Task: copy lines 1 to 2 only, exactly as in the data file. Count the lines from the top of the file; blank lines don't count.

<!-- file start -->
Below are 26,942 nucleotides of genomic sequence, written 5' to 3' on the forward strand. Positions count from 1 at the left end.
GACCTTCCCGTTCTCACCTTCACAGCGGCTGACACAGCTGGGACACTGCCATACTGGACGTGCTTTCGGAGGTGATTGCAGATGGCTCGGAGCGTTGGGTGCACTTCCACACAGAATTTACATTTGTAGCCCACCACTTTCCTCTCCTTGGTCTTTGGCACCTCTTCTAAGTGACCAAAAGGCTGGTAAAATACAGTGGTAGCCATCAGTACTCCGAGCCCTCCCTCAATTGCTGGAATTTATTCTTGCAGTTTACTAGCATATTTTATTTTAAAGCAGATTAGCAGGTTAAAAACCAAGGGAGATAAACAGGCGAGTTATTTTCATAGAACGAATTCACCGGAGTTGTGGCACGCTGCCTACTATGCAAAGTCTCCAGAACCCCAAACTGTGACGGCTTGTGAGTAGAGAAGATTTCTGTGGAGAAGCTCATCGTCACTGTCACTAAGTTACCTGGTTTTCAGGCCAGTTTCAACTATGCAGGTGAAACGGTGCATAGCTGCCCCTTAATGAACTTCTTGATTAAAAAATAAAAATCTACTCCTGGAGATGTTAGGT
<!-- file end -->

Below are 26,942 nucleotides of genomic sequence, written 5' to 3' on the forward strand. Positions count from 1 at the left end.
GACCTTCCCGTTCTCACCTTCACAGCGGCTGACACAGCTGGGACACTGCCATACTGGACGTGCTTTCGGAGGTGATTGCAGATGGCTCGGAGCGTTGGGTGCACTTCCACACAGAATTTACATTTGTAGCCCACCACTTTCCTCTCCTTGGTCTTTGGCACCTCTTCTAAGTGACCAAAAGGCTGGTAAAATACAGTGGTAGCCATCAGTACTCCGAGCCCTCCCTCAATTGCTGGAATTTATTCTTGCAGTTTACTAGCATATTTTATTTTAAAGCAGATTAGCAGGTTAAAAACCAAGGGAGATAAACAGGCGAGTTATTTTCATAGAACGAATTCACCGGAGTTGTGGCACGCTGCCTACTATGCAAAGTCTCCAGAACCCCAAACTGTGACGGCTTGTGAGTAGAGAAGATTTCTGTGGAGAAGCTCATCGTCACTGTCACTAAGTTACCTGGTTTTCAGGCCAGTTTCAACTATGCAGGTGAAACGGTGCATAGCTGCCCCTTAATGAACTTCTTGATTAAAAAATAAAAATCTACTCCTGGAGATGTTAGGT